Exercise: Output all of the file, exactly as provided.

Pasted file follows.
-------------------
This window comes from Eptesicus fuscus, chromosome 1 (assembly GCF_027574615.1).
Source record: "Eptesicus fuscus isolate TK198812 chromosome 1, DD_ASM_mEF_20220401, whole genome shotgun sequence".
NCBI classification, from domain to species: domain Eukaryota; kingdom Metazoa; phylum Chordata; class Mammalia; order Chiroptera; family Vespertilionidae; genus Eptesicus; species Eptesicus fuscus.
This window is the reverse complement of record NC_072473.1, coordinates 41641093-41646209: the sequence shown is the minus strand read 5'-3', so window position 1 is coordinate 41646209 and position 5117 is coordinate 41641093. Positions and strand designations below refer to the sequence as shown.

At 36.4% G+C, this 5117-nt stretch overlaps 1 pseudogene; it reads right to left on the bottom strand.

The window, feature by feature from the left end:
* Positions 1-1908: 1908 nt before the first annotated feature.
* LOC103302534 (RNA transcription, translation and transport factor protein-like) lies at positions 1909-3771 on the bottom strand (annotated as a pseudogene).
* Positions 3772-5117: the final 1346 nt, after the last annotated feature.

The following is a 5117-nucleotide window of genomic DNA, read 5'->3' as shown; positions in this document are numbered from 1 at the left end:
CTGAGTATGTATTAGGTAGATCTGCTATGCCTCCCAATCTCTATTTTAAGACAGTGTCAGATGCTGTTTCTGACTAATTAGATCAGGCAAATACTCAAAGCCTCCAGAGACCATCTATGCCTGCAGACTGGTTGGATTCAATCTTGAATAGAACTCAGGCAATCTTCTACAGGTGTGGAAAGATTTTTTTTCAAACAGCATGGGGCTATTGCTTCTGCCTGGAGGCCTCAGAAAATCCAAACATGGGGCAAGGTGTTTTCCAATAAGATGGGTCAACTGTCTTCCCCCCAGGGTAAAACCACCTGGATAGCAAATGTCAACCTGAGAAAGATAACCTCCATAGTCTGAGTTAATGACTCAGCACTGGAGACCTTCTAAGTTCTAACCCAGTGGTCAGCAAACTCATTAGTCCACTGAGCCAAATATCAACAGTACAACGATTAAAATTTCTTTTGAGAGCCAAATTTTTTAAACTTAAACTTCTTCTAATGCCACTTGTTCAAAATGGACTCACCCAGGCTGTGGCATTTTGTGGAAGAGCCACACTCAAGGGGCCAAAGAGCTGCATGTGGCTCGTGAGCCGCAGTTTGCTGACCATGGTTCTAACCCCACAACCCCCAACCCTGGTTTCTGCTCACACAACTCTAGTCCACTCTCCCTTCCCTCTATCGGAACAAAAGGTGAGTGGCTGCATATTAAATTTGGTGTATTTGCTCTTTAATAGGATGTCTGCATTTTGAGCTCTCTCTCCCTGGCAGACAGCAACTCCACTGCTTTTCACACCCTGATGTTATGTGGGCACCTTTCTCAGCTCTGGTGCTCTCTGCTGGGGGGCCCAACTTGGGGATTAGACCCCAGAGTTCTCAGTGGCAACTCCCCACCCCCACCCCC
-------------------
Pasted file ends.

This window comes from Eptesicus fuscus, chromosome 1 (assembly GCF_027574615.1).
Source record: "Eptesicus fuscus isolate TK198812 chromosome 1, DD_ASM_mEF_20220401, whole genome shotgun sequence".
NCBI classification, from domain to species: domain Eukaryota; kingdom Metazoa; phylum Chordata; class Mammalia; order Chiroptera; family Vespertilionidae; genus Eptesicus; species Eptesicus fuscus.
This window is the reverse complement of record NC_072473.1, coordinates 41641093-41646209: the sequence shown is the minus strand read 5'-3', so window position 1 is coordinate 41646209 and position 5117 is coordinate 41641093. Positions and strand designations below refer to the sequence as shown.

At 36.4% G+C, this 5117-nt stretch overlaps 1 pseudogene; it reads right to left on the bottom strand.

The window, feature by feature from the left end:
* Positions 1-1908: 1908 nt before the first annotated feature.
* LOC103302534 (RNA transcription, translation and transport factor protein-like) lies at positions 1909-3771 on the bottom strand (annotated as a pseudogene).
* Positions 3772-5117: the final 1346 nt, after the last annotated feature.

The following is a 5117-nucleotide window of genomic DNA, read 5'->3' as shown; positions in this document are numbered from 1 at the left end:
CTGAGTATGTATTAGGTAGATCTGCTATGCCTCCCAATCTCTATTTTAAGACAGTGTCAGATGCTGTTTCTGACTAATTAGATCAGGCAAATACTCAAAGCCTCCAGAGACCATCTATGCCTGCAGACTGGTTGGATTCAATCTTGAATAGAACTCAGGCAATCTTCTACAGGTGTGGAAAGATTTTTTTTCAAACAGCATGGGGCTATTGCTTCTGCCTGGAGGCCTCAGAAAATCCAAACATGGGGCAAGGTGTTTTCCAATAAGATGGGTCAACTGTCTTCCCCCCAGGGTAAAACCACCTGGATAGCAAATGTCAACCTGAGAAAGATAACCTCCATAGTCTGAGTTAATGACTCAGCACTGGAGACCTTCTAAGTTCTAACCCAGTGGTCAGCAAACTCATTAGTCCACTGAGCCAAATATCAACAGTACAACGATTAAAATTTCTTTTGAGAGCCAAATTTTTTAAACTTAAACTTCTTCTAATGCCACTTGTTCAAAATGGACTCACCCAGGCTGTGGCATTTTGTGGAAGAGCCACACTCAAGGGGCCAAAGAGCTGCATGTGGCTCGTGAGCCGCAGTTTGCTGACCATGGTTCTAACCCCACAACCCCCAACCCTGGTTTCTGCTCACACAACTCTAGTCCACTCTCCCTTCCCTCTATCGGAACAAAAGGTGAGTGGCTGCATATTAAATTTGGTGTATTTGCTCTTTAATAGGATGTCTGCATTTTGAGCTCTCTCTCCCTGGCAGACAGCAACTCCACTGCTTTTCACACCCTGATGTTATGTGGGCACCTTTCTCAGCTCTGGTGCTCTCTGCTGGGGGGCCCAACTTGGGGATTAGACCCCAGAGTTCTCAGTGGCAACTCCCCACCCCCACCCCC